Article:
Pharco Corporation

Alexandria, Egypt

Pharco Corporation

Alexandria, Egypt
SEARCH FILTERS
Time filter
Source Type

Yakoot M.,Green Clinic and Research Center | Abdo A.M.,Alexandria University | Yousry A.,Alexandria University | Helmy S.,Pharco Corporation
Drug Design, Development and Therapy | Year: 2015

Background: We aimed in this interim report to compare two registered generic sofosbuvir products for the degree and speed of virologic response to a dual antiviral treatment protocol within the first 2 weeks of treatment. Methods: Data collected during the period of this interim report from the first 25 patients randomized to either one of two generic sofosbuvir products (Grateziano or Gratisovir) at a daily dose of one 400 mg tablet plus a weight-based ribavirin dose were analyzed for both the degree and speed of virus load reduction at the end of 1 and 2 weeks from starting treatment. Results: The baseline Log10 transformed virus load (Log polymerase chain reaction) showed a fairly similar marked and significant reduction in both groups by more than 4 and 5 Logs at the end of week 1 and 2 of starting treatment, respectively. The differences between the two treatment groups at both analysis points were not statistically significant (P.0.05) by repeated measures factorial analysis of variance test. The differences in proportions of patients with ultra-rapid virologic response at the end of week 1 and very-rapid virologic response at the end of week 2 in both groups were also not statistically significant (P.0.05). Conclusion: We can conclude from this interim report that the two generic products Gratisovir and Grateziano are almost equally fast and efficacious in reducing the hepatitis C virus load in our study setting. © 2015 Yakoot et al.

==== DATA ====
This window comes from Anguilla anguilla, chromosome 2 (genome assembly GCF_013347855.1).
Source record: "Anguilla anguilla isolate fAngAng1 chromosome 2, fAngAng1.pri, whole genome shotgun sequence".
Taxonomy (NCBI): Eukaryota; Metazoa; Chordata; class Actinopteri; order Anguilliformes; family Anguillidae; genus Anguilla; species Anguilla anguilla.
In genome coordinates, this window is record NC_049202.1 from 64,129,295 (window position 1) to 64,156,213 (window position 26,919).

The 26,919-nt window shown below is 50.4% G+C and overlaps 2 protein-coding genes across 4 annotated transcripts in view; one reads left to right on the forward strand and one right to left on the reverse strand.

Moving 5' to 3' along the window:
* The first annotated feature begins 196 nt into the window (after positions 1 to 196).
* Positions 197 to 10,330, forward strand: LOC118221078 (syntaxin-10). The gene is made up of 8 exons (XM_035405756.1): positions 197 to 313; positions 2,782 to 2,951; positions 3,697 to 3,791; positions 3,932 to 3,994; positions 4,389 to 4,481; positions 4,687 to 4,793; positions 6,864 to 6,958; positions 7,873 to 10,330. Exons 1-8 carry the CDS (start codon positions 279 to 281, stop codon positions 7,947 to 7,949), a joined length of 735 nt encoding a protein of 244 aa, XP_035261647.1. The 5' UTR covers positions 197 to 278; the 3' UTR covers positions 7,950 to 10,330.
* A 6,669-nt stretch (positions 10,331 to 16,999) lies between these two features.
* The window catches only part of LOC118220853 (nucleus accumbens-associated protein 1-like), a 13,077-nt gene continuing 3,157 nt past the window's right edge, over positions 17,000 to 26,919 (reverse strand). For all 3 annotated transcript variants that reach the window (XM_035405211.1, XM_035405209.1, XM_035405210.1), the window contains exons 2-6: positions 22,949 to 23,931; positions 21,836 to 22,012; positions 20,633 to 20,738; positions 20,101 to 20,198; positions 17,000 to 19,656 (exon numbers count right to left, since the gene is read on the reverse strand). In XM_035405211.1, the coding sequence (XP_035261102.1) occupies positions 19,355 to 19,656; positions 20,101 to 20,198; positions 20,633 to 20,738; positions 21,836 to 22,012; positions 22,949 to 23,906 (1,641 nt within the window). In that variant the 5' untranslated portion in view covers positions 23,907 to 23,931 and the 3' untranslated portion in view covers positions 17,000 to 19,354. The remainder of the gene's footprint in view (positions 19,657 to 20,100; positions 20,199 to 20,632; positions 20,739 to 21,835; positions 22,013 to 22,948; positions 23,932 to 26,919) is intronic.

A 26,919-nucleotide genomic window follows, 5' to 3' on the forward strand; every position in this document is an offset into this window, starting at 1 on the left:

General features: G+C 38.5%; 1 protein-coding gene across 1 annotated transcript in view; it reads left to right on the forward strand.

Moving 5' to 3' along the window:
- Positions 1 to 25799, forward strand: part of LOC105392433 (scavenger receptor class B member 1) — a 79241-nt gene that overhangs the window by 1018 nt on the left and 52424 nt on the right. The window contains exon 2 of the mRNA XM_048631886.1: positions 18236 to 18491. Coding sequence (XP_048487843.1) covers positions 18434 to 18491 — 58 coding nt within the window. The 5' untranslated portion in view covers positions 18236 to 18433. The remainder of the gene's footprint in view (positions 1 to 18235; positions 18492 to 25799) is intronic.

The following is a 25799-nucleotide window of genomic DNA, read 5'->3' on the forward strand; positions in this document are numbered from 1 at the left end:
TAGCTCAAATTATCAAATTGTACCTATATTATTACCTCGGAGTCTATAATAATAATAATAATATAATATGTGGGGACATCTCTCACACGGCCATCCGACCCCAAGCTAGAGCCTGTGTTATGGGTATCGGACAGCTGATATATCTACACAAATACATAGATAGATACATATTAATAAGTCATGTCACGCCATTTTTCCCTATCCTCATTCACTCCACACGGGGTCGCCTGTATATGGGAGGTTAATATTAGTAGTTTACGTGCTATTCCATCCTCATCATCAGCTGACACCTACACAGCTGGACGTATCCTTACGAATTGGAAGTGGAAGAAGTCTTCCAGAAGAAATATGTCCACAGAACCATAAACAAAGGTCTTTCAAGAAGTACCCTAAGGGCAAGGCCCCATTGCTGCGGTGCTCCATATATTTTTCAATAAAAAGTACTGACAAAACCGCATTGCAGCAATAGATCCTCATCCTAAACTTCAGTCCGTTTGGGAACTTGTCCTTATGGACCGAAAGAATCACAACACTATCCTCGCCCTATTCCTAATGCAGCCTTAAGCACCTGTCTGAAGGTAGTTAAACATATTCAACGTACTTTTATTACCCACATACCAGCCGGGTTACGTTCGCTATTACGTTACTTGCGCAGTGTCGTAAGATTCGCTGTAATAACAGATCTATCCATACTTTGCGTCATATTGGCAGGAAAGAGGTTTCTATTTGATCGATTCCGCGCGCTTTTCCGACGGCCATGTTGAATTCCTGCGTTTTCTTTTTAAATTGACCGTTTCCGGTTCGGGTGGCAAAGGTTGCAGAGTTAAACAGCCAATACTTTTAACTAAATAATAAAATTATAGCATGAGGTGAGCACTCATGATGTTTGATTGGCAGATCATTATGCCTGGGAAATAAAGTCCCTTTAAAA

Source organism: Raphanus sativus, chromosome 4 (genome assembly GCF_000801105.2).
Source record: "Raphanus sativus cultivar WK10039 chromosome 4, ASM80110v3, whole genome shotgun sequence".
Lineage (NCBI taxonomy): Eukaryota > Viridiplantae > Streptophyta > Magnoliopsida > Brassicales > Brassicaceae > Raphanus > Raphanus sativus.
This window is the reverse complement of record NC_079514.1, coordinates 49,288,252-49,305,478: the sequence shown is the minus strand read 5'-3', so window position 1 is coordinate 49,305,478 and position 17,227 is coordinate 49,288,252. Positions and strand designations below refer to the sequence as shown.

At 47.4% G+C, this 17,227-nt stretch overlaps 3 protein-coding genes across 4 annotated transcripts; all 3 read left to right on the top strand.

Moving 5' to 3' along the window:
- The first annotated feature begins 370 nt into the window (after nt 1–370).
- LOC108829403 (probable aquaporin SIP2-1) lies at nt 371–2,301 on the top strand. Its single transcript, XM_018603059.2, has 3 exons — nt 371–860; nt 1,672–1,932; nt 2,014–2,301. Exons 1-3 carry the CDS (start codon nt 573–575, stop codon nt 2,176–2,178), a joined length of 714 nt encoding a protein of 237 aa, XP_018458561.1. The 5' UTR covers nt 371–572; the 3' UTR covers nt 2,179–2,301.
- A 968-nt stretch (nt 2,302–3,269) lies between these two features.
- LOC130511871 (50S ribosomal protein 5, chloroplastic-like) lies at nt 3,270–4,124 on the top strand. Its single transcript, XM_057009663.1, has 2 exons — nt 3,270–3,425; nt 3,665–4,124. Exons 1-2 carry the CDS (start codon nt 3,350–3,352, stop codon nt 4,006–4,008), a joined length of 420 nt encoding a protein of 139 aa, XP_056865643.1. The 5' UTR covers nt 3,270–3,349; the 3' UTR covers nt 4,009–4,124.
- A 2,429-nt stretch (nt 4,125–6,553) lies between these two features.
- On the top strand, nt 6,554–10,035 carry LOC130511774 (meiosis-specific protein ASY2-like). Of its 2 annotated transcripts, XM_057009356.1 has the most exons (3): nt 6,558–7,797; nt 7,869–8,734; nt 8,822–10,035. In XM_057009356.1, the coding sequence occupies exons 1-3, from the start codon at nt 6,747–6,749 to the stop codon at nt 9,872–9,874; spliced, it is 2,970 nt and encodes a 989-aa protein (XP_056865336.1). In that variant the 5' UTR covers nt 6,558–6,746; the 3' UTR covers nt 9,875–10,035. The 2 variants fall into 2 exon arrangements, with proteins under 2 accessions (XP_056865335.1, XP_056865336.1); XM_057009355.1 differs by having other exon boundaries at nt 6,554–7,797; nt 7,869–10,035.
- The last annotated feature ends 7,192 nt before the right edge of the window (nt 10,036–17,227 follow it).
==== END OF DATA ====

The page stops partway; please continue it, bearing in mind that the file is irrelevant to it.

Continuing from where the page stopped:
Elgindy N.,Alexandria University | Elkhodairy K.,Alexandria University | Molokhia A.,PHARCO Corporation | Elzoghby A.,Alexandria University